Copyright Bite #1.4
More from Bite #1
Copyright does not last forever. In the UK, and across Europe, copyright in books, plays, music, works of art and films comes to an end 70 years after the author’s death.
Knowing that copyright generally lasts for the lifetime of the author plus 70 years is a useful rule of thumb, although this rule does not apply to all types of copyright work.
The man in pink is, of course, the inimitable Sherlock Holmes. Even before Holmes was released from the time capsule, you probably knew it was him.
Once an author’s body of work enters the public domain it is free to be re-used by anyone.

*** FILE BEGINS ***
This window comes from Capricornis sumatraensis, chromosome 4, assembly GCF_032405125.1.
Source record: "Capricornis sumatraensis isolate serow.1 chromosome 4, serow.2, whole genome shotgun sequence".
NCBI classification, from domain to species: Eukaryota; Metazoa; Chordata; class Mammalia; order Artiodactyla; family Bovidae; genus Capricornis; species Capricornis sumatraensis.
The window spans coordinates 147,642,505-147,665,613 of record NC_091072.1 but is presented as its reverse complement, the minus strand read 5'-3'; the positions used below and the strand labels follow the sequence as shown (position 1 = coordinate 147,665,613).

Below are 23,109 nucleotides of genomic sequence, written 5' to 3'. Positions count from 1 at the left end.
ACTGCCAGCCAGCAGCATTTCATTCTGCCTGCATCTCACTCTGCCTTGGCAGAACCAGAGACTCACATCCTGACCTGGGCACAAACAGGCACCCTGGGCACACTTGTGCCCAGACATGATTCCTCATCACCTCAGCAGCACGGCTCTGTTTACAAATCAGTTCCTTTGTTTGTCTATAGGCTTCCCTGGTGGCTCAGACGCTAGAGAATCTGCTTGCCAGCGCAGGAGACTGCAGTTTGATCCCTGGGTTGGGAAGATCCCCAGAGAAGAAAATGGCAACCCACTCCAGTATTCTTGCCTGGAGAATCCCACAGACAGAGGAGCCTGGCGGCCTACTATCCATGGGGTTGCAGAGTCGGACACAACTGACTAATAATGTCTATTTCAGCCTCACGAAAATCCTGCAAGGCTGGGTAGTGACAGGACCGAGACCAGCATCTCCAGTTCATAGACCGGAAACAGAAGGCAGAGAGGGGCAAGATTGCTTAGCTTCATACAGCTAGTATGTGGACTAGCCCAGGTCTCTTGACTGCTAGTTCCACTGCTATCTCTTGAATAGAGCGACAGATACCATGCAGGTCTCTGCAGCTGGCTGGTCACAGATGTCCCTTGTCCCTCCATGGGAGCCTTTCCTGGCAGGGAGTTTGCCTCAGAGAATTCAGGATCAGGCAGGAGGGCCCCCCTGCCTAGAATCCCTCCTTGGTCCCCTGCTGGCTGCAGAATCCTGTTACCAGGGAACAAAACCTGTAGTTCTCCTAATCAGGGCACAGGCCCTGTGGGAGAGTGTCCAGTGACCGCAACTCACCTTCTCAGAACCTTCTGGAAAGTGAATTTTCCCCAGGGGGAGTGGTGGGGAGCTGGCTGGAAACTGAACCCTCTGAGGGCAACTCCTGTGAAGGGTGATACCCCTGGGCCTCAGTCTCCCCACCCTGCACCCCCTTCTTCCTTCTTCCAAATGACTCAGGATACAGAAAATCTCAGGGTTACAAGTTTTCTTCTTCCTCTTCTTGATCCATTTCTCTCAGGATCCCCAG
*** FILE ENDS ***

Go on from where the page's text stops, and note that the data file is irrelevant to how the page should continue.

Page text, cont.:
When most people discuss copyright in a work coming to an end, they talk about the work falling into the public domain. The metaphor of ‘the fall’ carries a number of – mostly negative – connotations.
More Copyright Bites
Copyright Bite #1 considers how long copyright lasts and what it means to say that a work is protected by copyright or in the public domain.
Copyright Bite #2 explores how copyright protects only the expression of ideas and not ideas themselves.
Copyright Bite #3 considers how you can lawfully make use of, or borrow from, works that are still in copyright, but without having to ask for permission or make payment to the copyright owner.
Copyright Bites: Credits and Acknowledgements